Facebook is on a mainstream media roll!
The New York Times was the “lucky” media vehicle to tease a Facebook classifieds “Craigslist and newspapers killer” ten days ago; Today, the other “newspaper of record,” The Wall Street Journal gets its turn to tease the latest and supposedly greatest Facebook “game changer,” a new "open" Facebook.
Vauhini Vara begins her “people familiar with the matter” story waxing poetic on the Facebook “story”:
Facebook Inc. has bucked the Silicon Valley acquisition trend, remaining independent of larger technology companies. Now the social-networking start-up is seeking ways to reach the big leagues on its own.
Really? Facebook purports to be the “big leagues” already, perhaps even a “Prince” among social networking royalty!
So, what’s the big deal?
On Thursday, the Palo Alto,
Calif., company will announce a new strategy to let other companies provide their services on special pages within its popular Web site. These companies will be able to link into Facebook users' networks of online friends, according to people familiar with the matter.
The Wall Street Journal punchline:
This move is significant because it could turn Facebook into a central hub for Web users, akin to an Internet portal like Yahoo Inc.
The New York Times, last week, on watch out newspapers and Craigslist, here comes Facebook:
Many established companies are likely to be paying attention to the new service. Most notably, Craigslist, which is based in San Francisco and offers classified ads for more than 300 cities that are largely free. Job sites like Monster.com and CareerBuilder, which have services aimed at college graduates, are also likely to take notice, as are dozens of other online classified ventures and car-trading sites. Traditional media like college newspapers, which rely to a varying degree on classified ads, may be threatened as well.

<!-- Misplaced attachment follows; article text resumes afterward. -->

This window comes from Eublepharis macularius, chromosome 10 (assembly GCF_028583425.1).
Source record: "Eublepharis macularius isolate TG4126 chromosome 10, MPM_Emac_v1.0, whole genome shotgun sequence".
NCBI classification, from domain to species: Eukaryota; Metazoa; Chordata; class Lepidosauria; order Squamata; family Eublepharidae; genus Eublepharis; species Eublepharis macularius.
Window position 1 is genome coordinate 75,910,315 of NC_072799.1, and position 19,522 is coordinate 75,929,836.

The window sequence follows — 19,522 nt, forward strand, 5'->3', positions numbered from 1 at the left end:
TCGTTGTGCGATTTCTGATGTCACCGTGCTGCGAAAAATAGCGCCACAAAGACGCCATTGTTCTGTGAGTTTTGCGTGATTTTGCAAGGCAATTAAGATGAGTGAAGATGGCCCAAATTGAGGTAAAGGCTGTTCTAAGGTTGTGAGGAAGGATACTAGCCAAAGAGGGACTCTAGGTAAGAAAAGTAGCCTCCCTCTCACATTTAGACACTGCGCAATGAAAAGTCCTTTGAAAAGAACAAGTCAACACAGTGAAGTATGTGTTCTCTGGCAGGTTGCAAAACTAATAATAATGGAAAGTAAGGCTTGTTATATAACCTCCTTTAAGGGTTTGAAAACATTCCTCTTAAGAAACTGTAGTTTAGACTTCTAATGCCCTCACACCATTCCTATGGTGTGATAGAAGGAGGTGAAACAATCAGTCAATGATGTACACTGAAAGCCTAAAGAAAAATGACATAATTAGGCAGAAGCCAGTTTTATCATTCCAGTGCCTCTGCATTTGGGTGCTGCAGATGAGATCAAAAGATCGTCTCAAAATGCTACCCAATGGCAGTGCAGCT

So is the ENTIRE media world, online and off, now shaking in their digital boots because Facebook is “bucking the silicon Valley trend,” as both the Wall Street Journal and the New York Times would have many to believe as they pre-announce Facebook news on behalf of Facebook and “people familiar with Facebook”?
Not on the classifieds front, as I have been documenting and analyzing since the New York Times’ “scoop” ten days ago. I have spoken with many of the insider players and have the real deal on what is really going down with the not quite Craigslist killer that is Facebook.
What about the "portal" front?
Even the ever prudent Rafat Ali senses a tad “overkill” in his appropriately titled piece, “Facebook moving to an open platforms strategy”:
WSJ says this could turn the site into a bigger portal-like play, though that’s probably overstating it.
So what really is the face of Facebook? I wrote last week:
Facebook began with a purity of purpose, but those days are long gone. As the Facebook multi billion dollar acquisition rumors grow, it strays farther and farther from the core differentiator that fueled its initial traction.
Facebook stood for something, once. Founded by a college student, its appeal was that it served as an online extension of college campuses, by and for the college students.
Now, it stands for what’s best for Facebook: Unlimited demographic diversification and commercialization, while nevertheless attempting to cling to its founding philosophical centricism via feel good Facebook positioning.